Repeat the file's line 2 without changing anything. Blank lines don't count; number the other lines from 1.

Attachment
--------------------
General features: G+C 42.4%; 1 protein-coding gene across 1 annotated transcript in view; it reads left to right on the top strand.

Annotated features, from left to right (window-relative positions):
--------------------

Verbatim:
Annotated features, from left to right (window-relative positions):